He has ambition aplenty for Whatley and makes no secret of being hungry for more awards. "I'd like to go up a level with every accolade we have," he says. "It would be fantastic to win another AA rosette and amazing to win two Michelin stars. I'm not a three-star chaser, but I'd love to join the lucky 12 and become number 13 with two stars."
Martin Burge: career path
Brought up in Bristol, Martin Burge went to Brunel Technical College at the age of 16 to take his City & Guilds qualifications as a chef. Emerging with distinctions in his 706/2 exams, he got a job as a commis at the Royal Crescent hotel in Bath under Michael Croft and, on his day off, studied for the 706/3 in pastry.
When Croft moved to run the kitchens of London's Mirabelle, the 21-year-old Burge went with him, but soon moved to Pied à Terre under Richard Neat. He says: "I spent 13 months there. It was the most tough, intense kitchen I've ever worked in."
Neat got Burge his next job, at Le Manoir aux Quat'Saisons. Ultimately, he worked his way up to junior sous chef. "I worked under Raymond Blanc and his then head chef, Clive Fretwell," he says. "I owe them both huge thanks for what I've become."
After three years, an opportunity came up to go to Raffles in Singapore to help John Burton Race out with a food promotion. Burge says: "I saw his cooking out there and thought he had a lot to offer, so then went to work at L'Ortolan as senior sous chef."
Soon after joining Burton Race, Burge was elevated to head chef, aged 27, and spent six years with him, moving to the Landmark in London when Burton-Race transferred there. "For the last year [before it closed], I was running it while John was away in France, and I feel a great sense of achievement that we retained the two Michelin stars," he says.
Whatley Manor: fact file
Recipes by Martin Burge
Rhubarb and raspberry souffle, pate de fruits and raspberry sorbet
For the raspberry pâté de fruits (makes enough for about
250g raspberry purée (Boiron frozen or equivalent)
10g yellow pectin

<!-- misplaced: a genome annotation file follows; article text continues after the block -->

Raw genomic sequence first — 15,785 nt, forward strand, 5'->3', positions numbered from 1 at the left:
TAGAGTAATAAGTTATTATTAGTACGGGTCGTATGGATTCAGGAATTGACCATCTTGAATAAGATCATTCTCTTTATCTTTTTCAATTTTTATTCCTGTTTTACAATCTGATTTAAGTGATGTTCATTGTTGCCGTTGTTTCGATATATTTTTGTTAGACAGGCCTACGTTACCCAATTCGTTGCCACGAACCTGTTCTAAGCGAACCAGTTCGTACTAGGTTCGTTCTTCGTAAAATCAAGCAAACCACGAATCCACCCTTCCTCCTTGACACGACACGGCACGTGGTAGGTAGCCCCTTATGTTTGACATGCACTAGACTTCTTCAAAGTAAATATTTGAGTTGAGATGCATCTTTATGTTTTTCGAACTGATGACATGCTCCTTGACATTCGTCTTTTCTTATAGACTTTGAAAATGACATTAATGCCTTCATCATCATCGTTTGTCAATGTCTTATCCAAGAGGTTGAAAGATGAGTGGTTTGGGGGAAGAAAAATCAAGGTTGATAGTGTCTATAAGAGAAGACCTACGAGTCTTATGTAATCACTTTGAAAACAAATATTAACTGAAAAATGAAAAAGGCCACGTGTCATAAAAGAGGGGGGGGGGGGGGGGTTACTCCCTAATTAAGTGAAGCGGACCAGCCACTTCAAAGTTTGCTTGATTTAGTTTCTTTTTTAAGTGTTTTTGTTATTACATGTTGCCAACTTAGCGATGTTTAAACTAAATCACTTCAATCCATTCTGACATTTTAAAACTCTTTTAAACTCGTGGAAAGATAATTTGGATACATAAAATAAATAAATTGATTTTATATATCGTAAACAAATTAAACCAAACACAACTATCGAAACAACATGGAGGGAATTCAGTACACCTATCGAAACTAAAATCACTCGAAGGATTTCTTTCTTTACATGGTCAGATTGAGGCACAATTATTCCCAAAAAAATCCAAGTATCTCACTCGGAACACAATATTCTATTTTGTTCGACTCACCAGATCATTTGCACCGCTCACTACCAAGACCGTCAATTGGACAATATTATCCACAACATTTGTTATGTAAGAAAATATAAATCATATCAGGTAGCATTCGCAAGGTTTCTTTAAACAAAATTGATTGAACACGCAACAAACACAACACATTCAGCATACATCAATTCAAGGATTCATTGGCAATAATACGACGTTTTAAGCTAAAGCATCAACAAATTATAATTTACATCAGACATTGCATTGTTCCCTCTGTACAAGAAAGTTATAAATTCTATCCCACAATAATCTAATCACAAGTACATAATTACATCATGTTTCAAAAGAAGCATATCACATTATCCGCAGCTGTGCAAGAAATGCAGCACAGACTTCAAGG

30g sugar, to coat pâté de fruits
For the rhubarb pâté de fruits (enough for about 32)
250g rhubarb purée (Boiron frozen or equivalent)
10g yellow pectin
30g sugar, to coat pâté de fruits
For the raspberry sorbet
180g raspberry purée
18g glucose syrup
54g caster sugar
For the rhubarb base
1kg rhubarb, chopped
150g caster sugar
For the crème pâtissière
125g whole milk
2 egg yolks
8g corn flour
8g plain flour
For the marinated raspberries
120g fresh raspberries
75g raspberry liqueur
For the glazed raspberries
50g raspberry purée
1g lemon juice
200g fresh raspberries
For the raspberry and rhubarb soufflé
50g soft butter for soufflé moulds
225g egg whites
150g rhubarb purée (see above)
200g crème pâtissière (see above)
60g marinated raspberries (see above)
For the pâté de fruits, boil the raspberry purée with the glucose, until the mix reaches 107°C. Mix the 25g of sugar and pectin together, then add to the pan. Add the 228g of sugar. Continue to cook until the sugar dissolves then hand-blend the mixture for two minutes. Continue cooking until the mixture reaches 107°C. Pour mixture into a rectangular mould and allow to set. Once set, cut into 2.5cm cubes and roll in the 30g sugar before serving. Make the rhubarb pâté de fruits in the same way.
For the raspberry sorbet, boil all the ingredients together. Strain through a fine sieve. Cool in a bowl over ice. Mix in a sorbet machine and store in freezer, ready for use.
For the rhubarb pureé base, cook the rhubarb and sugar over a low heat until the rhubarb begins to soften and release its juices. Increase the heat slightly and continue to cook for about an hour until the rhubarb is completely broken down. Reduce the heat again and cook for another 30 minutes to completely dry out the purée. Cool in a bowl over ice and store ready for use.
For the crème pâtissière, bring the milk to the boil. In a bowl, whisk together the egg yolks, sugar and flours. Pour the hot milk over the above mixture and whisk until smooth. Return mixture to the pan and cook until thickened. Remove from the heat and strain through a chinois. Cool down.
For the marinated raspberries, place the raspberries in a small mixing bowl, pour on liqueur and marinate for 15 minutes.
For the glazed raspberries, boil the raspberry purée, sugar, water and lemon juice together until the sugar has dissolved to make a coulis. Pour the fruit coulis into a bowl over ice to cool. Place the 200g of raspberries into a bowl and pour on the cold fruit coulis and gently mix until the raspberries are glazed.
For the soufflé, butter four soufflé moulds and refrigerate. Whisk the egg whites with the sugar to form a meringue (medium to firm peaks). In a large bowl, whisk the rhubarb purée, crème pâtissière and marinated raspberries together to form a smooth paste. Whisk a small amount of the meringue into the fruit purée mixture, to soften it. Fold the remaining meringue into the softened mixture. Fill the soufflé moulds up halfway, place three marinated raspberries in each and continue to fill evenly. Cook at 180°C, for about 11 minutes.
To assemble, serve the soufflés straight from the oven. Garnish with the fresh glazed raspberries, pâté de fruits and raspberry sorbet.
A selection of dishes from the menu at Le Mazot
From the menu at The Dining Room
Three courses, £60